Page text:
Offenders of narcotics laws have a mortality rate which is 12 to 15 times higher than average in their age group – primarily because they tend to abuse intoxicants in addition to selling and smuggling them. But criminals convicted of crimes that are unrelated to drugs and alcohol also risk an earlier death. (Photo: Colourbox)

Criminals risk an early grave

Crime doesn’t pay. In fact, it's a deadly business. Even registered offenders who are jailed for something less risky than narcotics crimes or drunken driving are on average three times more likely to die than others in their age group.

"Mortality is higher for criminals but we’re astonished how incredibly much higher,” says Torbjørn Skardhamar.

The Statistics Norway researcher has teamed up with project leader Vegard Skirbekk of the International Institute for Applied System Analysis on a new article about mortality in criminals.

They have looked at the total population of Norway aged 15 to 69 at the end of 1999 – 2.9 million people – and tallied the number who died between 2000 and 2008.

Then they selected everyone who had been registered for criminal activity, either by virtue of being convicted or let off on the grounds of age or mental health, or for whom criminal charges were dropped for other reasons.

Sixteen times more dangerous
“The study doesn’t give us any direct reasons. But this is a group that has an obvious need for the health services,” says Torbjørn Skardhamar. (Photo: Statistics Norway)

“It’s not too unexpected when you consider mortality is higher with regard to lifestyle, substance abuse and the like. But we have also taken out those who were convicted for possession of drugs or for intoxicated driving,” says Skardhamar.

Lawbreakers who were incarcerated for the use or possession and sale of drugs are those with the worst odds. Women in this group have a risk of death that is 15.6 times higher than average. Men who are involved with drug crimes run a 11.9 times higher risk.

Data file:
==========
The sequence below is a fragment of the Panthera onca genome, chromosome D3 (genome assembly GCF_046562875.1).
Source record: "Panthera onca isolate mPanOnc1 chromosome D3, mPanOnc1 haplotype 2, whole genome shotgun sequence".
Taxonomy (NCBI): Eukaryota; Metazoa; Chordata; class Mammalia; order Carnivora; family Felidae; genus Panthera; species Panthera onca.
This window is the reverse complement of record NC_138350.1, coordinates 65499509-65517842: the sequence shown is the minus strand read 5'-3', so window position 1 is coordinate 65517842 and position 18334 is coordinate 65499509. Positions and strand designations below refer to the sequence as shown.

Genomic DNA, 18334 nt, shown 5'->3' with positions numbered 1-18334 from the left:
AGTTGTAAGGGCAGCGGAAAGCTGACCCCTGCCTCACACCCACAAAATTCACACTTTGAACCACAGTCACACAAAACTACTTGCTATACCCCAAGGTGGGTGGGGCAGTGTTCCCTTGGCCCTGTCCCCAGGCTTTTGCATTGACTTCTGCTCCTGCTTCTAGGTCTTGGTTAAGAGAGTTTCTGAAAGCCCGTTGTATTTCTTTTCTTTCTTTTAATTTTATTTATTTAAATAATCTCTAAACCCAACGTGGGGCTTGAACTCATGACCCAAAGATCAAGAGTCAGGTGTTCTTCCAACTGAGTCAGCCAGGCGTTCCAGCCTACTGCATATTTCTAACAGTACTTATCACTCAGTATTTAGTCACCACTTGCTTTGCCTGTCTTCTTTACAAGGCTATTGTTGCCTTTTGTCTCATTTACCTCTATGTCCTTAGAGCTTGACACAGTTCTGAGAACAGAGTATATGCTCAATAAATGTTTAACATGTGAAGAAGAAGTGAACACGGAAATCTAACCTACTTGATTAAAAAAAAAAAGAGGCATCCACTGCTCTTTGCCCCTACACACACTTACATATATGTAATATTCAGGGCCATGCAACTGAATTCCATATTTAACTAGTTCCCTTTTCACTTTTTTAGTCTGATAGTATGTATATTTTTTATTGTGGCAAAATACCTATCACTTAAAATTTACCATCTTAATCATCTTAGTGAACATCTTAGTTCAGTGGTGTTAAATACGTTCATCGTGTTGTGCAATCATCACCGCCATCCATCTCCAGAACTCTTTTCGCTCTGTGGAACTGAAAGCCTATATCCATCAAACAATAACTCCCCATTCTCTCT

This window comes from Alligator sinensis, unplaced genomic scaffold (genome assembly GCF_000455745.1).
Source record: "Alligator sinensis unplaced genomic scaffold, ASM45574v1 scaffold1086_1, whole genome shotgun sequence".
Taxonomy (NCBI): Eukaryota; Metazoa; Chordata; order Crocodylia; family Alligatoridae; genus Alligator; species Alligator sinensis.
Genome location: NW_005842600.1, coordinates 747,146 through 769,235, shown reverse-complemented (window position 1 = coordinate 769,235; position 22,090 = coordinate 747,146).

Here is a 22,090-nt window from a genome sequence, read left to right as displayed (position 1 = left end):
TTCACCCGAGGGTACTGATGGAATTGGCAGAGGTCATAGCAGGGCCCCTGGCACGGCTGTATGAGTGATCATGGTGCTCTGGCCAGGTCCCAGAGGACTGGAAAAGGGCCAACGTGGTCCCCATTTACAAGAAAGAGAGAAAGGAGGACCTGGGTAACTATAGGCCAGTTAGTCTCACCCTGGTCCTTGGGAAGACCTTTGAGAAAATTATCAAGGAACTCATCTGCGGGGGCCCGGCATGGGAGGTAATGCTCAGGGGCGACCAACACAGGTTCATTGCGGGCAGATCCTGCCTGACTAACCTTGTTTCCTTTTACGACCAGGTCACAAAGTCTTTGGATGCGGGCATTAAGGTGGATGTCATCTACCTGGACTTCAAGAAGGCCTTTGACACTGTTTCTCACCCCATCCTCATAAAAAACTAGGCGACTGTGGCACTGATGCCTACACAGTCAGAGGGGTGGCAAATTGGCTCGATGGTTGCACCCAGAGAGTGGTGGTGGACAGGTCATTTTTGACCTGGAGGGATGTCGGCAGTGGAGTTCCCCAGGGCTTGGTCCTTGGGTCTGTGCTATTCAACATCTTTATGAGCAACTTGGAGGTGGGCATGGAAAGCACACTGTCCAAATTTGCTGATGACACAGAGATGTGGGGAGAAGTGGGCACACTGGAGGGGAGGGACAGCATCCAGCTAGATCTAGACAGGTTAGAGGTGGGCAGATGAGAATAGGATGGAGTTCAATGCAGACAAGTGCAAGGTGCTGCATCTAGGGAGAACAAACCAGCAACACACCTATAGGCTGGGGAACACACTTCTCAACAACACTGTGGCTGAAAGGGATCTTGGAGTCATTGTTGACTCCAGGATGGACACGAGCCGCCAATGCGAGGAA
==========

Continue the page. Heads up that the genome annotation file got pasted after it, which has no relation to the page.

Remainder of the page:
“Female criminals have a higher mortality risk than men the whole way. Nearly 20 times as many men are in jail in Norway than women. This means that the women who commit crimes are further off the average than men,” explains Torbjørn Skardhamar.

Men who have been listed for breaking narcotics laws, but who have not been sentenced to serve time, have a 6.9 times higher mortality rate than average Norwegians. For women, that number is 10.5 times higher. Men who are caught driving under the influence of substances run a 4.4 times bigger chance if they have been given jail sentences, 3.2 times higher if they haven’t. The respective death risk figures for women are 5.6 and 6.5.

Worse odds with prison

The statistics for lawbreakers whose crimes aren’t linked to drugs or driving under the influence show a greater disparity depending on whether the miscreants serve time in prison or get off with a fine or a custodial sentence. Men who do time behind bars have mortality rates that are 2.8 times higher than average – women’s rates when they spend time in jail are 3.7 times higher.

Among these kinds of criminals who don’t get locked up, the respective mortality risks for men and women are 1.7 times and 2.3 times higher.

Skardhamar has no statistics with which to explain these disparities.

“So we can’t say anything for certain. But it’s very reasonable to think it ties in with lifestyles. Of course there could also be more substance abuse involved here than was recorded. But we think we have taken the most serious drug and alcohol abuse into account. In addition, the life of crime isn’t the most glamorous. Most of these people live a rough life and enjoy less material benefits,” he says.

Translated by: Glenn Ostling

Scientific links

Related content
Powered by Labrador CMS